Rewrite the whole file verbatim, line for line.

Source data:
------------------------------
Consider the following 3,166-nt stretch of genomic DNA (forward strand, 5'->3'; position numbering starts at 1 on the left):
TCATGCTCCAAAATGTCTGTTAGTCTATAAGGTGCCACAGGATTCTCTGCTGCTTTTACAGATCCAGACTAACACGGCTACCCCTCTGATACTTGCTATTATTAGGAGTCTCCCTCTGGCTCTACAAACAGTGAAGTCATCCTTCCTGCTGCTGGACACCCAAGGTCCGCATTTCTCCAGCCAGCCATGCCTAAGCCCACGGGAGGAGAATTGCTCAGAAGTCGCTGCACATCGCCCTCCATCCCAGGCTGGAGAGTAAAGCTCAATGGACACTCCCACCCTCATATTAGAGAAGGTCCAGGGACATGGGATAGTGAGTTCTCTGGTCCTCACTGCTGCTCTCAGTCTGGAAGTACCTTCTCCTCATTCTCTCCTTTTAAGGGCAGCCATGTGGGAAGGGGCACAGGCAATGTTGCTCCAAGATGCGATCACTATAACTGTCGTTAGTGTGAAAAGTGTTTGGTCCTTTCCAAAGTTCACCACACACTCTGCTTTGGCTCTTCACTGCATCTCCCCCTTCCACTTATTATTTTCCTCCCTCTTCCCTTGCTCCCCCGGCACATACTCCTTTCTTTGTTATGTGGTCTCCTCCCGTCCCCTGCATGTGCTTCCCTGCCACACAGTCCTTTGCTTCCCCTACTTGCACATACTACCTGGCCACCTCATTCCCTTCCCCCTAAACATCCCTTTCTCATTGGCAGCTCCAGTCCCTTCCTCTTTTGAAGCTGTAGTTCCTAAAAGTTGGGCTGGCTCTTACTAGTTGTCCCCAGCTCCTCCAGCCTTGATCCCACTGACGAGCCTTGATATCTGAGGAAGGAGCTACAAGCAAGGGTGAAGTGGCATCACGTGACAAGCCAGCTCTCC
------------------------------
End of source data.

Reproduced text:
Consider the following 3,166-nt stretch of genomic DNA (forward strand, 5'->3'; position numbering starts at 1 on the left):
TCATGCTCCAAAATGTCTGTTAGTCTATAAGGTGCCACAGGATTCTCTGCTGCTTTTACAGATCCAGACTAACACGGCTACCCCTCTGATACTTGCTATTATTAGGAGTCTCCCTCTGGCTCTACAAACAGTGAAGTCATCCTTCCTGCTGCTGGACACCCAAGGTCCGCATTTCTCCAGCCAGCCATGCCTAAGCCCACGGGAGGAGAATTGCTCAGAAGTCGCTGCACATCGCCCTCCATCCCAGGCTGGAGAGTAAAGCTCAATGGACACTCCCACCCTCATATTAGAGAAGGTCCAGGGACATGGGATAGTGAGTTCTCTGGTCCTCACTGCTGCTCTCAGTCTGGAAGTACCTTCTCCTCATTCTCTCCTTTTAAGGGCAGCCATGTGGGAAGGGGCACAGGCAATGTTGCTCCAAGATGCGATCACTATAACTGTCGTTAGTGTGAAAAGTGTTTGGTCCTTTCCAAAGTTCACCACACACTCTGCTTTGGCTCTTCACTGCATCTCCCCCTTCCACTTATTATTTTCCTCCCTCTTCCCTTGCTCCCCCGGCACATACTCCTTTCTTTGTTATGTGGTCTCCTCCCGTCCCCTGCATGTGCTTCCCTGCCACACAGTCCTTTGCTTCCCCTACTTGCACATACTACCTGGCCACCTCATTCCCTTCCCCCTAAACATCCCTTTCTCATTGGCAGCTCCAGTCCCTTCCTCTTTTGAAGCTGTAGTTCCTAAAAGTTGGGCTGGCTCTTACTAGTTGTCCCCAGCTCCTCCAGCCTTGATCCCACTGACGAGCCTTGATATCTGAGGAAGGAGCTACAAGCAAGGGTGAAGTGGCATCACGTGACAAGCCAGCTCTCC